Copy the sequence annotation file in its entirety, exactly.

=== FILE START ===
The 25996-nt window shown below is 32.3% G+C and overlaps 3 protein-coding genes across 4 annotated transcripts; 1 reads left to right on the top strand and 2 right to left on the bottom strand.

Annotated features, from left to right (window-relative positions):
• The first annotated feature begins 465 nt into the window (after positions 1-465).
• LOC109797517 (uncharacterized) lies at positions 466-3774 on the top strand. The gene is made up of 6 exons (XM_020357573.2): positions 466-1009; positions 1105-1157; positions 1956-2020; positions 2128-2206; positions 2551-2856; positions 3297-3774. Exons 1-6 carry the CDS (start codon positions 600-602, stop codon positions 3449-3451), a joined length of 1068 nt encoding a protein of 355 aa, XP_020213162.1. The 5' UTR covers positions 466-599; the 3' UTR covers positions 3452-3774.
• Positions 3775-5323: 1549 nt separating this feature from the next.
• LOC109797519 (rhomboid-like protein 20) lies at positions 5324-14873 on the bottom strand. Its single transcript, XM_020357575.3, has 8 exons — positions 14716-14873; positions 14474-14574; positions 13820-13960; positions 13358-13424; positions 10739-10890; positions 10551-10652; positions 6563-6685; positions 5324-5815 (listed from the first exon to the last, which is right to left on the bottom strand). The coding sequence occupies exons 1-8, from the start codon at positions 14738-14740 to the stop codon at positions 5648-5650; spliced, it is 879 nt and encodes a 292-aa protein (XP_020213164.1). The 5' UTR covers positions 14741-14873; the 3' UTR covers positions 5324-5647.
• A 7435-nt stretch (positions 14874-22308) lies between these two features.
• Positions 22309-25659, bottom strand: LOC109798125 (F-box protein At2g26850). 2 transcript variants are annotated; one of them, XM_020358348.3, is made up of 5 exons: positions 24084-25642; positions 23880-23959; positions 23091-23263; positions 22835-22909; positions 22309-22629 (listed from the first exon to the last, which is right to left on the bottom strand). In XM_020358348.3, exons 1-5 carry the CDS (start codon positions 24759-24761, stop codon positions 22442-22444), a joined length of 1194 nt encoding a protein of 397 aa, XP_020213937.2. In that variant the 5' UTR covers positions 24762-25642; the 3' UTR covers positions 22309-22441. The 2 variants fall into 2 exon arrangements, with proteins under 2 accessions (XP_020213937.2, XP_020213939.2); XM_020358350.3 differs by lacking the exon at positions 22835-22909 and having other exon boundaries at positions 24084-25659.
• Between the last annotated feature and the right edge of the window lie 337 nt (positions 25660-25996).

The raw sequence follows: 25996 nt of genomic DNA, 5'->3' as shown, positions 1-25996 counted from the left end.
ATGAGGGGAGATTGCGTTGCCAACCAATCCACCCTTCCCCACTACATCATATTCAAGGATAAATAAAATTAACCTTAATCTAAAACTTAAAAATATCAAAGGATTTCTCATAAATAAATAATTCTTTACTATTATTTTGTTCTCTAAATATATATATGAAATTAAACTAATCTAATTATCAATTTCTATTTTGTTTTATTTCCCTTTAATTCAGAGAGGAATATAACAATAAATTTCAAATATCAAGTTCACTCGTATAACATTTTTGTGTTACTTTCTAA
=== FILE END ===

The 25996-nt window shown below is 32.3% G+C and overlaps 3 protein-coding genes across 4 annotated transcripts; 1 reads left to right on the top strand and 2 right to left on the bottom strand.

Annotated features, from left to right (window-relative positions):
• The first annotated feature begins 465 nt into the window (after positions 1-465).
• LOC109797517 (uncharacterized) lies at positions 466-3774 on the top strand. The gene is made up of 6 exons (XM_020357573.2): positions 466-1009; positions 1105-1157; positions 1956-2020; positions 2128-2206; positions 2551-2856; positions 3297-3774. Exons 1-6 carry the CDS (start codon positions 600-602, stop codon positions 3449-3451), a joined length of 1068 nt encoding a protein of 355 aa, XP_020213162.1. The 5' UTR covers positions 466-599; the 3' UTR covers positions 3452-3774.
• Positions 3775-5323: 1549 nt separating this feature from the next.
• LOC109797519 (rhomboid-like protein 20) lies at positions 5324-14873 on the bottom strand. Its single transcript, XM_020357575.3, has 8 exons — positions 14716-14873; positions 14474-14574; positions 13820-13960; positions 13358-13424; positions 10739-10890; positions 10551-10652; positions 6563-6685; positions 5324-5815 (listed from the first exon to the last, which is right to left on the bottom strand). The coding sequence occupies exons 1-8, from the start codon at positions 14738-14740 to the stop codon at positions 5648-5650; spliced, it is 879 nt and encodes a 292-aa protein (XP_020213164.1). The 5' UTR covers positions 14741-14873; the 3' UTR covers positions 5324-5647.
• A 7435-nt stretch (positions 14874-22308) lies between these two features.
• Positions 22309-25659, bottom strand: LOC109798125 (F-box protein At2g26850). 2 transcript variants are annotated; one of them, XM_020358348.3, is made up of 5 exons: positions 24084-25642; positions 23880-23959; positions 23091-23263; positions 22835-22909; positions 22309-22629 (listed from the first exon to the last, which is right to left on the bottom strand). In XM_020358348.3, exons 1-5 carry the CDS (start codon positions 24759-24761, stop codon positions 22442-22444), a joined length of 1194 nt encoding a protein of 397 aa, XP_020213937.2. In that variant the 5' UTR covers positions 24762-25642; the 3' UTR covers positions 22309-22441. The 2 variants fall into 2 exon arrangements, with proteins under 2 accessions (XP_020213937.2, XP_020213939.2); XM_020358350.3 differs by lacking the exon at positions 22835-22909 and having other exon boundaries at positions 24084-25659.
• Between the last annotated feature and the right edge of the window lie 337 nt (positions 25660-25996).

The raw sequence follows: 25996 nt of genomic DNA, 5'->3' as shown, positions 1-25996 counted from the left end.
ATGAGGGGAGATTGCGTTGCCAACCAATCCACCCTTCCCCACTACATCATATTCAAGGATAAATAAAATTAACCTTAATCTAAAACTTAAAAATATCAAAGGATTTCTCATAAATAAATAATTCTTTACTATTATTTTGTTCTCTAAATATATATATGAAATTAAACTAATCTAATTATCAATTTCTATTTTGTTTTATTTCCCTTTAATTCAGAGAGGAATATAACAATAAATTTCAAATATCAAGTTCACTCGTATAACATTTTTGTGTTACTTTCTAA